Office of Group Benefits reserves will continue to decline in the current fiscal year even after major health plan changes, a key legislative budget panel heard Friday.

Legislative Fiscal Office analyst Travis McIlwain said the agency will dip into its reserves at a rate of $7.4 million monthly to pay claims of its 230,000 state employees, retirees, some school employees and their dependents.

The reserve account will have dropped from more than $500 million just two years ago to approximately $119 million by June 30, he said. Group Benefits actuaries recommend a reserve of between $113 million and $220 million.

Louisiana House Appropriations Committee Chairman Rep. Jim Fannin said the trend means one thing to him: another premium increase for health insurance in the next budget year. Group Benefits implemented a 5 percent increase in July as part of efforts to stabilize finances as it began changing health insurance plans and benefits offered.

The legislative money panel is keeping a close eye on Group Benefits finances because of its impact on the budget. The state pays 75 percent of premium costs for Group Benefits’ state employee enrollees as school boards do for some 50,000 members.

After the meeting, Assistant Commissioner of Administration Tom Groves said it is too early to be talking about premium increases. He said people have not made decisions on what health plan they’ll enroll in. Those decisions come in October, then the administration will look at trend numbers, he said.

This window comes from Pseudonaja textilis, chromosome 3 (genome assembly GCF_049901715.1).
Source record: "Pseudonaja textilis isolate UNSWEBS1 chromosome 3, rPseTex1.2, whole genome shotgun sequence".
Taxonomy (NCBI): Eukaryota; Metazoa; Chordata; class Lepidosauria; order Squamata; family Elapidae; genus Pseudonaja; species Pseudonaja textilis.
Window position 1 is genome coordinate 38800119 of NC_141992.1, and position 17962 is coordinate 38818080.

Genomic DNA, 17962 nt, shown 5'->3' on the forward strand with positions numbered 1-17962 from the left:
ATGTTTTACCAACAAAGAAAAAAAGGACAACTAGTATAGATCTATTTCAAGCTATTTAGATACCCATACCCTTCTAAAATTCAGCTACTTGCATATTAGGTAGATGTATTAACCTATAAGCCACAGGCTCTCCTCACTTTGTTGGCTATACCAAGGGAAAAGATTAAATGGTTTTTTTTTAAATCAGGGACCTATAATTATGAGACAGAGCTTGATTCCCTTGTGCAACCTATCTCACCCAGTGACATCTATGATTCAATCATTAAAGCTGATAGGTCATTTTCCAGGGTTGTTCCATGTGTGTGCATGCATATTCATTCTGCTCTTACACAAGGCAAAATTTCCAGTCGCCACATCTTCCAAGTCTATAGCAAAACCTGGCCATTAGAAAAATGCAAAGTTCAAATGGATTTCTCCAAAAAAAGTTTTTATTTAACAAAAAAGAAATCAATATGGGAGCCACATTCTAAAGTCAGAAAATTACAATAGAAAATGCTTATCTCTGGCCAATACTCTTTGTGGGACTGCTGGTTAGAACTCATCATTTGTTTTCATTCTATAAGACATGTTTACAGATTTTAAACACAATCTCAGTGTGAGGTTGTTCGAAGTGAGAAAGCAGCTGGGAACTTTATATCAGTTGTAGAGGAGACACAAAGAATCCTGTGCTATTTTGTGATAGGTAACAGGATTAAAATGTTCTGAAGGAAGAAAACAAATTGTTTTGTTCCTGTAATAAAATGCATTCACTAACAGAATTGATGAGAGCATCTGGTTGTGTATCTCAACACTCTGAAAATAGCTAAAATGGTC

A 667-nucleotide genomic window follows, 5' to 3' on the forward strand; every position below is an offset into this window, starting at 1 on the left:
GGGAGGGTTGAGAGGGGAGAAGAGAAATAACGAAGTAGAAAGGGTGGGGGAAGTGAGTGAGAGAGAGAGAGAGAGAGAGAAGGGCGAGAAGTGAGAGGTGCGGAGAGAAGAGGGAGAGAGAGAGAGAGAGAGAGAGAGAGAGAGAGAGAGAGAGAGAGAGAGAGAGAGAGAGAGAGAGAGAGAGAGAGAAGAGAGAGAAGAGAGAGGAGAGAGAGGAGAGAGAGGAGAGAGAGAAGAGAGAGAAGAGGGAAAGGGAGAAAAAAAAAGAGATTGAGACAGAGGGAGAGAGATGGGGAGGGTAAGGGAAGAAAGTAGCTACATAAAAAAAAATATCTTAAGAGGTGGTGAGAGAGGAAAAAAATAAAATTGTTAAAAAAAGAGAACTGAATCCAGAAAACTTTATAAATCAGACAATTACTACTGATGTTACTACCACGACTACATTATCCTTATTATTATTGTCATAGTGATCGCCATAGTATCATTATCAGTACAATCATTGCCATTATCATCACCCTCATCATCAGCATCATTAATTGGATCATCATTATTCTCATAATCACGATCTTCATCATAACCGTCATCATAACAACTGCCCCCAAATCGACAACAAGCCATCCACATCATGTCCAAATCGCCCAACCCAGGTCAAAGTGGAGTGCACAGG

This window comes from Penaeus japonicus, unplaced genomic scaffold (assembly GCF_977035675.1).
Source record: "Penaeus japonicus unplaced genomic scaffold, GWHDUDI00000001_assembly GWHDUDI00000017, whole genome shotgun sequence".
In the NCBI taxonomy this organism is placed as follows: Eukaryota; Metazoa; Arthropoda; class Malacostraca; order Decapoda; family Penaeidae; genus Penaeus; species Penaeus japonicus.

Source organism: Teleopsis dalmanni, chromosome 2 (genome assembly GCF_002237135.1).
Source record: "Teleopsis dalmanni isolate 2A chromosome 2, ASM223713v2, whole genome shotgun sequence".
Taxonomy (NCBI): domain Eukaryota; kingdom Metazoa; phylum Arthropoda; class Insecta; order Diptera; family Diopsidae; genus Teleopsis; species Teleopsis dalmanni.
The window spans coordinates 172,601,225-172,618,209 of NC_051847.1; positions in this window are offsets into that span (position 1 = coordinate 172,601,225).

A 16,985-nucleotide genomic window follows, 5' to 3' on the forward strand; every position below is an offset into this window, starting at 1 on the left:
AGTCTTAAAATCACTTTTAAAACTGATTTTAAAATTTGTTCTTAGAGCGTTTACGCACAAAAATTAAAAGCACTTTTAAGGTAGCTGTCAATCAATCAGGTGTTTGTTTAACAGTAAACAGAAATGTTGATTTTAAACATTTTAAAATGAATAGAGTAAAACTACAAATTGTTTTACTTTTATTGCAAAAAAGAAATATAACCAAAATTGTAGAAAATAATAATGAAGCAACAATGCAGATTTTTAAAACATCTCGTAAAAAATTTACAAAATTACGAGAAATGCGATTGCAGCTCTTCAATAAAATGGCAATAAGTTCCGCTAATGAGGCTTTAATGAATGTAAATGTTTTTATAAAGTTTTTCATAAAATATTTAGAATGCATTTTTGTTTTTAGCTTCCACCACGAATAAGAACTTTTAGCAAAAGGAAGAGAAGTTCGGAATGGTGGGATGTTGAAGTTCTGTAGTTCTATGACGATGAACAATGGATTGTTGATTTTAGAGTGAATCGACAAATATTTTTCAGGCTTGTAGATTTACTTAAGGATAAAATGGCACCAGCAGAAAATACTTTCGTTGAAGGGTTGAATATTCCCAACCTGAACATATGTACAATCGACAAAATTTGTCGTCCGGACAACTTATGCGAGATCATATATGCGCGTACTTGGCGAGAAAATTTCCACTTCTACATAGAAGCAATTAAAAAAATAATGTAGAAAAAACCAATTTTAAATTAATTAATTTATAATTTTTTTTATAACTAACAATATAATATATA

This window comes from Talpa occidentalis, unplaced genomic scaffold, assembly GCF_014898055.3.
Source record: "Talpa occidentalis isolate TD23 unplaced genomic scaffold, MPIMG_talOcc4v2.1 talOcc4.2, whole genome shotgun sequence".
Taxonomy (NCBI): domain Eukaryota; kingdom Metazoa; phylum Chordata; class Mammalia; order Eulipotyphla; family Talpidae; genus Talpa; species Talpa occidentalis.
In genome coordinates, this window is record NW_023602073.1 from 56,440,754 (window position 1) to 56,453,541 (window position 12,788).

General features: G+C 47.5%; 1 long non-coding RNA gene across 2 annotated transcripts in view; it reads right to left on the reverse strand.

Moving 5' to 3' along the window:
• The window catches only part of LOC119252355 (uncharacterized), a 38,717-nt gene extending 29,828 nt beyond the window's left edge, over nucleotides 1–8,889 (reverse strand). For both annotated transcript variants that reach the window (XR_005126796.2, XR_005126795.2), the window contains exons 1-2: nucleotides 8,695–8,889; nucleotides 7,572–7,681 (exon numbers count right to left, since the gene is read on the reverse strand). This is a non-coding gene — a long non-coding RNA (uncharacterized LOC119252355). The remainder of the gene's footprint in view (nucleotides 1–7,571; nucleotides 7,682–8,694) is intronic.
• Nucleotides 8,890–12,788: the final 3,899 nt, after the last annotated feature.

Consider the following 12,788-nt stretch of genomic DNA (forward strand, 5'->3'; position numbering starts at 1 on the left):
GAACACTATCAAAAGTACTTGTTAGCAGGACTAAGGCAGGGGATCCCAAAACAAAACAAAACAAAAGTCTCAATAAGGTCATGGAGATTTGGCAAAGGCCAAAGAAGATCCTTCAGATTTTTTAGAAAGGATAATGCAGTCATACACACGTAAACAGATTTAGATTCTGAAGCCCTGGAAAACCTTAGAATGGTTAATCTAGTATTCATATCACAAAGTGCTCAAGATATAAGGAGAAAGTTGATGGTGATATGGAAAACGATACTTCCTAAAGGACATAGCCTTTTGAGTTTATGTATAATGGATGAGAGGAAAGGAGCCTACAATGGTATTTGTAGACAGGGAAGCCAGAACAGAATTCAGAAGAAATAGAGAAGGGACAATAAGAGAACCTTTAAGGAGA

“I will not be naive and tell you there would not be a premium increase,” Groves said.

Groves said the agency already improved its finances with a premium increase in July and pharmacy program changes in August, which contributed to being $18 million better off in those two months alone. “We are hoping some changes in January we are planning will have a better impact” and reduce the projected $7.4 million call on reserves.

January starts a new insurance plan year. Group Benefits members will decide in October which new plan option suits their health care needs best. The Legislative Fiscal Office has said most members will see increases in out-of-pocket expenses — some of them substantial.

Legislators said they were getting plenty of calls from people who want to know how Group Benefits got into this financial situation, necessitating changes in state health plans as well as benefits offered.

“They say we burnt through the fund balance that was theirs,” said state Sen. Dan Claitor, R-Baton Rouge. “They certainly believe it was their money that was plugged into the state budget.”

Commissioner of Administration Kristy Nichols said the reserves had built up over the years from employee and employer contributions. Reductions in premium costs for two years meant less money going into the fund as medical expenses increased and reserve funds had to be tapped, she said.

Nichols said the money did not go into the state budget.

“My name is on that budget. ... We did not take one dollar out of Group Benefits to balance the budget,” said Fannin, R-Jonesboro.

He said the reduction in the state payment toward premiums expenses did free up some state dollars that could be used for other purposes, just as it benefited plan members who didn’t have to pay in as much.

State Rep. Lance Harris, R-Alexandria, recommended that Group Benefits do a pie chart with some data that backs up where the reserve funds went.

Group Benefits officials said they would have the presentation ready for Thursday’s specially called legislative committee meeting on Group Benefits health plan changes.

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